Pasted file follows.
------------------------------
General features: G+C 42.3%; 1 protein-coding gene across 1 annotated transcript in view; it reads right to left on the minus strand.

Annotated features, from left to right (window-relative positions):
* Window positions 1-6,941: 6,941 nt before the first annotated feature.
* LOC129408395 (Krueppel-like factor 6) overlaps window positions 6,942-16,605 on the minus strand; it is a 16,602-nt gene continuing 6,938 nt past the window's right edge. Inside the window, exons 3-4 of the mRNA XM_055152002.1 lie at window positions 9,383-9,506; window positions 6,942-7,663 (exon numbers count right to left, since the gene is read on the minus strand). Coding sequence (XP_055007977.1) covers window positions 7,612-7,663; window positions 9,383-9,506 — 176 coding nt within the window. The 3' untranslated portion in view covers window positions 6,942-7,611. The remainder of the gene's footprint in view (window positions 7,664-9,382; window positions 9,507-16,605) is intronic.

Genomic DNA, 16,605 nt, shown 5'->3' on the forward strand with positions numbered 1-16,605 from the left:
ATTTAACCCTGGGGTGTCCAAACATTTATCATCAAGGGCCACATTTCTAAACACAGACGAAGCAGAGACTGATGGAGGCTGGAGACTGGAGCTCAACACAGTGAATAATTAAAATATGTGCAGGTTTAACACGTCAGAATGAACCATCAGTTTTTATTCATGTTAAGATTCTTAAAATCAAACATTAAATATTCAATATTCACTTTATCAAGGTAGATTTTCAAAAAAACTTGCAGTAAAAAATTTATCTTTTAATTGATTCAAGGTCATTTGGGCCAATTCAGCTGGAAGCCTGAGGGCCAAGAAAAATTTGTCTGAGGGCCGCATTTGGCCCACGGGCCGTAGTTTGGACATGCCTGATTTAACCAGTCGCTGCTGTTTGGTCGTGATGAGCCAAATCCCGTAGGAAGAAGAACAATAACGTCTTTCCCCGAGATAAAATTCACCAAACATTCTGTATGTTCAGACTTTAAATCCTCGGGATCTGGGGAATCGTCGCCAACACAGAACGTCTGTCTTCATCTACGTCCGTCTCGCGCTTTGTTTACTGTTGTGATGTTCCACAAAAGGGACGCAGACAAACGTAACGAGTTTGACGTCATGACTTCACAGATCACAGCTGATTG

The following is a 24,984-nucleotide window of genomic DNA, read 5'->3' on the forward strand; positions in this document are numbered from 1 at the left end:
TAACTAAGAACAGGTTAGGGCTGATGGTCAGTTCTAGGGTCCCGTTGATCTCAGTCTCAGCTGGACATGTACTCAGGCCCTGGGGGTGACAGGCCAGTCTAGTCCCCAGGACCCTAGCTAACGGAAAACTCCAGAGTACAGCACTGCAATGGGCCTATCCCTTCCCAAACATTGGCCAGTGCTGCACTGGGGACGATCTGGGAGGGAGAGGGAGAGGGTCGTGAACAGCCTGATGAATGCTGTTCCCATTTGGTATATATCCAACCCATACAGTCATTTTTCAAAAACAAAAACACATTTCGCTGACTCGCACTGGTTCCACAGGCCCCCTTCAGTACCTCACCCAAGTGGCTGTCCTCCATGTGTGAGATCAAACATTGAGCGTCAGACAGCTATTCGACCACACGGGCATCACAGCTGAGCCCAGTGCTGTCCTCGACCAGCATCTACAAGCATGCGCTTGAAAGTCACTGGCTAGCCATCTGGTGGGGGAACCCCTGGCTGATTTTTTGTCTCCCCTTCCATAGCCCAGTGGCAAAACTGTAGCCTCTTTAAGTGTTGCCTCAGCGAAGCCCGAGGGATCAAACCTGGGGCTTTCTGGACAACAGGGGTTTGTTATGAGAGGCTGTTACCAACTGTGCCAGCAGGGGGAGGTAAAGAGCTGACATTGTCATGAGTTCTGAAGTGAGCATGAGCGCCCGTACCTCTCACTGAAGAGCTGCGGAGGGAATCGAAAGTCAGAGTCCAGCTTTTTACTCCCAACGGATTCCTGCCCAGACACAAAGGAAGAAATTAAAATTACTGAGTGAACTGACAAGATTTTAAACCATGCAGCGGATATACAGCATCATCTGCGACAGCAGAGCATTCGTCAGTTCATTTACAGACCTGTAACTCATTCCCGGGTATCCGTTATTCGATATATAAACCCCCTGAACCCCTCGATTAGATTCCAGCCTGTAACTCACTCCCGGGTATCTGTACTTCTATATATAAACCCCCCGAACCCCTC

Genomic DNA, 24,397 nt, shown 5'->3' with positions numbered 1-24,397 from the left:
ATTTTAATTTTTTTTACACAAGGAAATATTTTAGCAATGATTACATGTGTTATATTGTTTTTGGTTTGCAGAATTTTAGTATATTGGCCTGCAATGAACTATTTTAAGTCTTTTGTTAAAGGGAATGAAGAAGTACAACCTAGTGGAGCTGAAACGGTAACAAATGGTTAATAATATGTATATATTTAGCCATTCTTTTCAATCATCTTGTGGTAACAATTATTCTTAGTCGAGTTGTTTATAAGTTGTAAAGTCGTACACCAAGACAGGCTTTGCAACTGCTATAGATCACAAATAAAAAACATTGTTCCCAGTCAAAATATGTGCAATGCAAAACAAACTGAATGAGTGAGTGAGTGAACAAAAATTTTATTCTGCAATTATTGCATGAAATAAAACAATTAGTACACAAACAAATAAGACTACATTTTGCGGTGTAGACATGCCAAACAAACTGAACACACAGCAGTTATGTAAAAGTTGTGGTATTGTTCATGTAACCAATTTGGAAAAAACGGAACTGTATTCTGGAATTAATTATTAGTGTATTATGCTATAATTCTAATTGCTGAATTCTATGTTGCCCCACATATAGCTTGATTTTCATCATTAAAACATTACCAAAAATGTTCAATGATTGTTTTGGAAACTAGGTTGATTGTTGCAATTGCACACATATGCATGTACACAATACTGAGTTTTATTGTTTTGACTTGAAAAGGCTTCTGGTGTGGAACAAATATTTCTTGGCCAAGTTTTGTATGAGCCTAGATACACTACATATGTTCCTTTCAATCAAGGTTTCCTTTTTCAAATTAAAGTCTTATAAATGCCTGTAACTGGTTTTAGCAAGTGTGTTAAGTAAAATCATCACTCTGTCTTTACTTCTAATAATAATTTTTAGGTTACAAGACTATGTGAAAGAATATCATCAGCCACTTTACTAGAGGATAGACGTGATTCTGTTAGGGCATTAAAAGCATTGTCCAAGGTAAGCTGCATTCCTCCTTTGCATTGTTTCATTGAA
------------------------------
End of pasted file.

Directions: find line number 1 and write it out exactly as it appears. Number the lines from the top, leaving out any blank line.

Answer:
General features: G+C 42.3%; 1 protein-coding gene across 1 annotated transcript in view; it reads right to left on the minus strand.